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Uprooting Systemic Oppression Through Regulation

Robert Bullard, also known as “the father of environmental justice,” is a scholar of urban planning and environmental policy shares, “the system that created inequality in terms of pollution choking neighborhoods is the same system that’s choking Black people and brown people when it comes to policing.” The parallels remain strong.

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Increased Grassroots Movements

The global grassroots efforts to bring attention to this issue is proving to actually work. Grassroots movements making use of social media, public appearances from the likes of Greta Thunberg, and marches have all been a plea to make voices heard.

Heather McGhee is a senior fellow at Demos, a nonpartisan research and advocacy group has explained why mainstream environmental groups should use this moment to lay out a supporting anti-racist program by noting, “public opinion polls show that African-Americans, along with Latinos, are, on average, more concerned about climate issues than whites. An anti-racist climate movement should be led by a real multiracial coalition that endorses environmental justice principles” and “its goals should seek to uplift the most vulnerable.” That means “the creation of green jobs, rather than cap-and-trade policies that allow companies to keep polluting in communities of color as they have been able to do for decades.”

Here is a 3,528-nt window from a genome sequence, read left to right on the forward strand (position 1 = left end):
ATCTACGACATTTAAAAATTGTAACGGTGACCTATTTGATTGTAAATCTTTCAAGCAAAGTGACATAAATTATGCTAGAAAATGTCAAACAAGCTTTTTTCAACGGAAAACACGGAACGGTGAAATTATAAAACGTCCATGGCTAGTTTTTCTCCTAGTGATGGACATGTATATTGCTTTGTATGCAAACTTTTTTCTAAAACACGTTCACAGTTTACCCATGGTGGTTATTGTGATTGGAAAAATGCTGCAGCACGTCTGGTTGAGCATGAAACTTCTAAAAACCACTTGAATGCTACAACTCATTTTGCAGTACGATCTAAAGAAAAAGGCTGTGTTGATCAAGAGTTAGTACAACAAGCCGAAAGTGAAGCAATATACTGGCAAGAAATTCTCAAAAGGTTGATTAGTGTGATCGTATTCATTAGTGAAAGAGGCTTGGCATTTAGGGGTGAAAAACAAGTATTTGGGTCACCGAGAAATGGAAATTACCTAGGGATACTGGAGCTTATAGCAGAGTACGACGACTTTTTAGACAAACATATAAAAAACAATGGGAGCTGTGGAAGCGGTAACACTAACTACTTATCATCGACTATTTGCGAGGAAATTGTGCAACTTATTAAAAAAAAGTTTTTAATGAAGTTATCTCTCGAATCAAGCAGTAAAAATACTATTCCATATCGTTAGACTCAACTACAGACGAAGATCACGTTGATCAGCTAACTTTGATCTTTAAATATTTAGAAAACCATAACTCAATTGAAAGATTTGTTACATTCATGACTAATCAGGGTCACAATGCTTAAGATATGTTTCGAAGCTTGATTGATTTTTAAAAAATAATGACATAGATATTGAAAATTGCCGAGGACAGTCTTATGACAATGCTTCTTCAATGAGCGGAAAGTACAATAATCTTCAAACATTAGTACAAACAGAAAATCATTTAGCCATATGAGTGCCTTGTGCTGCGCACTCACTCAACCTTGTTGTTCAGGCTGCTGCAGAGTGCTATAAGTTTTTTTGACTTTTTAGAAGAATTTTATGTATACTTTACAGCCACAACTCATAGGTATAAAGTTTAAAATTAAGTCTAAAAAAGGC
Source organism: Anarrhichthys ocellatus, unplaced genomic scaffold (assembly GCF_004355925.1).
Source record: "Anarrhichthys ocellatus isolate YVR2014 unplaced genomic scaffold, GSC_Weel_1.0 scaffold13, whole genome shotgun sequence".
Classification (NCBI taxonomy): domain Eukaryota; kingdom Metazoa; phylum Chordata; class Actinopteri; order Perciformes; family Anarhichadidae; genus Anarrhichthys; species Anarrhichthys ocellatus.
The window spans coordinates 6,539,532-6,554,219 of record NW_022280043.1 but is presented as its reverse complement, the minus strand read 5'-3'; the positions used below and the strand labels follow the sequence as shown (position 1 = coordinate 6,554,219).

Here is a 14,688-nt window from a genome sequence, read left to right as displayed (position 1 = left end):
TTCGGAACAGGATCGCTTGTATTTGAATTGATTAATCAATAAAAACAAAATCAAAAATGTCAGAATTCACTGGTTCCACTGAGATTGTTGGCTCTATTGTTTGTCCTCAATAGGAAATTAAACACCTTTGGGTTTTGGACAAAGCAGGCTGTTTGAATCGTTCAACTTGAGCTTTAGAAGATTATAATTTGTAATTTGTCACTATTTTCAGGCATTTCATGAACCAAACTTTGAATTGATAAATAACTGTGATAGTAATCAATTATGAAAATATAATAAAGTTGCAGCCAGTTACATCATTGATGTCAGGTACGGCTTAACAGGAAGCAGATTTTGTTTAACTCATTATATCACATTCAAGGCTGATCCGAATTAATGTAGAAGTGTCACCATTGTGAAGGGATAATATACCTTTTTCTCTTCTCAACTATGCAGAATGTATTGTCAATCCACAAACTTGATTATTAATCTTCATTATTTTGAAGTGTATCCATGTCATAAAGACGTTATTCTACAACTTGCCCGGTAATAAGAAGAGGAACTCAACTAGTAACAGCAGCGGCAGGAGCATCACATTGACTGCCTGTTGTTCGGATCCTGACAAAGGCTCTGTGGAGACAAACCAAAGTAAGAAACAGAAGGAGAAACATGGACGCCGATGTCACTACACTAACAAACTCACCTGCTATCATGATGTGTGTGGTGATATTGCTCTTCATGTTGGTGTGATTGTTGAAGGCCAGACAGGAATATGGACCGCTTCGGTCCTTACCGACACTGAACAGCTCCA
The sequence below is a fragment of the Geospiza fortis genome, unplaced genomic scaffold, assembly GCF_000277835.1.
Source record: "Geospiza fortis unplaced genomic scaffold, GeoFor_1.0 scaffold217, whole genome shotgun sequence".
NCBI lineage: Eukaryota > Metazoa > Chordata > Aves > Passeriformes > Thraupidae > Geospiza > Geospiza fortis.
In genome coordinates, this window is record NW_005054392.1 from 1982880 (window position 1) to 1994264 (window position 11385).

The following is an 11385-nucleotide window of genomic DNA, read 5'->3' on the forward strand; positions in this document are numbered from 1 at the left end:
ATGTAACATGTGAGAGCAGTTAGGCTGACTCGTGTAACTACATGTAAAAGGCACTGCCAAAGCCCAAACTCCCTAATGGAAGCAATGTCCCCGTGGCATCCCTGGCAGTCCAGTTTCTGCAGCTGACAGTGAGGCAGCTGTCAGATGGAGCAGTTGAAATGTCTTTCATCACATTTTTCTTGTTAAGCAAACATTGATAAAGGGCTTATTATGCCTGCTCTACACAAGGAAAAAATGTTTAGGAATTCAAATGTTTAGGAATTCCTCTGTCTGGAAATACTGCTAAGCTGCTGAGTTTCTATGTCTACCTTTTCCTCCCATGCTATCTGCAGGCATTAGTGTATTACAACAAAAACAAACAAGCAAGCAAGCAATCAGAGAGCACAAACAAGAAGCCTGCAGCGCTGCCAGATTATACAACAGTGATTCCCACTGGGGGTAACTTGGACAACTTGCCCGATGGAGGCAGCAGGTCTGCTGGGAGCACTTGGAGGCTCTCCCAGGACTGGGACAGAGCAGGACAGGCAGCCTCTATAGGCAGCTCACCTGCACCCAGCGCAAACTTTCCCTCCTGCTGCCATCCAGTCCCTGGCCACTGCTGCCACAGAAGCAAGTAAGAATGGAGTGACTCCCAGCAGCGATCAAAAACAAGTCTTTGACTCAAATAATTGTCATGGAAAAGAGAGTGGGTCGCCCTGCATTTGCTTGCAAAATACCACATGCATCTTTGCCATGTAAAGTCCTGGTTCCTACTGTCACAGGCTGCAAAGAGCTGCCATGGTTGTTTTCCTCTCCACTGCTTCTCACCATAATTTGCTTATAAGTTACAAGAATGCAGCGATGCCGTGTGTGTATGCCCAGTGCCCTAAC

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While we feel as if we’re in a national game of tug of war, McGhees right, “Success is measured by the improvement in the environmental and economic health of the people who have borne the brunt of our carbon economy.” Some question if we are living in a democracy that’s wrought past that is too far gone to be salvaged by the dreams of an equal future. Within the current climate, perhaps. But this election cycle is giving me newfound hope for progressive moments that can elevate us all. What will you do to help close the gap?

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By: Nicole Loher

Nicole Loher is a marketing strategist, adjunct professor at NYU, and climate change advocate. As an adjunct professor at NYU, she led the creation and development of the school’s first social media course curriculum and social media certificate. She also has overseen the research and publishing of two white papers with a focus on the influence of social media on consumer behavior. Nicole is a Council on Foreign Relations member focused on advancing the conversation around climate change within corporations. And, in her free time, Nicole is pursuing her Master of Arts from Columbia University in Climate Change and Public Policy, a mentor at the Lower East Side Girls Club in New York City, Co-Founder of Cardio Cause—a monthly workout series benefiting a different charitable organization each month, and an avid runner.